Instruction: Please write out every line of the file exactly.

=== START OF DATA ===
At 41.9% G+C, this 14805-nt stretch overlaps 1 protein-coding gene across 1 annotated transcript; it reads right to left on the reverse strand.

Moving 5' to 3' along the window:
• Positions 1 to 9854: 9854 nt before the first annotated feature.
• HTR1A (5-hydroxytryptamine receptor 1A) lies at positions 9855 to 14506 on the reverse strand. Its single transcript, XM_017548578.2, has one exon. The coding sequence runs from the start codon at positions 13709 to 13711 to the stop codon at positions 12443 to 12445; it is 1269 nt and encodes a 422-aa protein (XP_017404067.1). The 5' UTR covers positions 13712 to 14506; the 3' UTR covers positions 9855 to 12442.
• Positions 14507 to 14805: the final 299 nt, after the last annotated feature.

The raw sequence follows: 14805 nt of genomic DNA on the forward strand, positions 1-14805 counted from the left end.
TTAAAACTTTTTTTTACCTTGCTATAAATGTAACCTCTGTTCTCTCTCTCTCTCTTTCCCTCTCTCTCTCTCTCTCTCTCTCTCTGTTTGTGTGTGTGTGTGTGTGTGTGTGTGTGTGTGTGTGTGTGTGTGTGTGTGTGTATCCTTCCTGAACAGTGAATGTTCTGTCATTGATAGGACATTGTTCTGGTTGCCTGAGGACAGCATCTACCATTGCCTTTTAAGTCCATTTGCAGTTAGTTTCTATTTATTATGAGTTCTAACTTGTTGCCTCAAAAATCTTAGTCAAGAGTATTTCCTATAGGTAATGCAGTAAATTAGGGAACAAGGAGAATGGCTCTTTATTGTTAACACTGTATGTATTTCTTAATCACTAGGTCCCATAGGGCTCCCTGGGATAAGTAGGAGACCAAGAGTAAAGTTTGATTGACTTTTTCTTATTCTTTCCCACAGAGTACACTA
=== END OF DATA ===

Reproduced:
At 41.9% G+C, this 14805-nt stretch overlaps 1 protein-coding gene across 1 annotated transcript; it reads right to left on the reverse strand.

Moving 5' to 3' along the window:
• Positions 1 to 9854: 9854 nt before the first annotated feature.
• HTR1A (5-hydroxytryptamine receptor 1A) lies at positions 9855 to 14506 on the reverse strand. Its single transcript, XM_017548578.2, has one exon. The coding sequence runs from the start codon at positions 13709 to 13711 to the stop codon at positions 12443 to 12445; it is 1269 nt and encodes a 422-aa protein (XP_017404067.1). The 5' UTR covers positions 13712 to 14506; the 3' UTR covers positions 9855 to 12442.
• Positions 14507 to 14805: the final 299 nt, after the last annotated feature.

The raw sequence follows: 14805 nt of genomic DNA on the forward strand, positions 1-14805 counted from the left end.
TTAAAACTTTTTTTTACCTTGCTATAAATGTAACCTCTGTTCTCTCTCTCTCTCTTTCCCTCTCTCTCTCTCTCTCTCTCTCTCTGTTTGTGTGTGTGTGTGTGTGTGTGTGTGTGTGTGTGTGTGTGTGTGTGTGTGTGTATCCTTCCTGAACAGTGAATGTTCTGTCATTGATAGGACATTGTTCTGGTTGCCTGAGGACAGCATCTACCATTGCCTTTTAAGTCCATTTGCAGTTAGTTTCTATTTATTATGAGTTCTAACTTGTTGCCTCAAAAATCTTAGTCAAGAGTATTTCCTATAGGTAATGCAGTAAATTAGGGAACAAGGAGAATGGCTCTTTATTGTTAACACTGTATGTATTTCTTAATCACTAGGTCCCATAGGGCTCCCTGGGATAAGTAGGAGACCAAGAGTAAAGTTTGATTGACTTTTTCTTATTCTTTCCCACAGAGTACACTA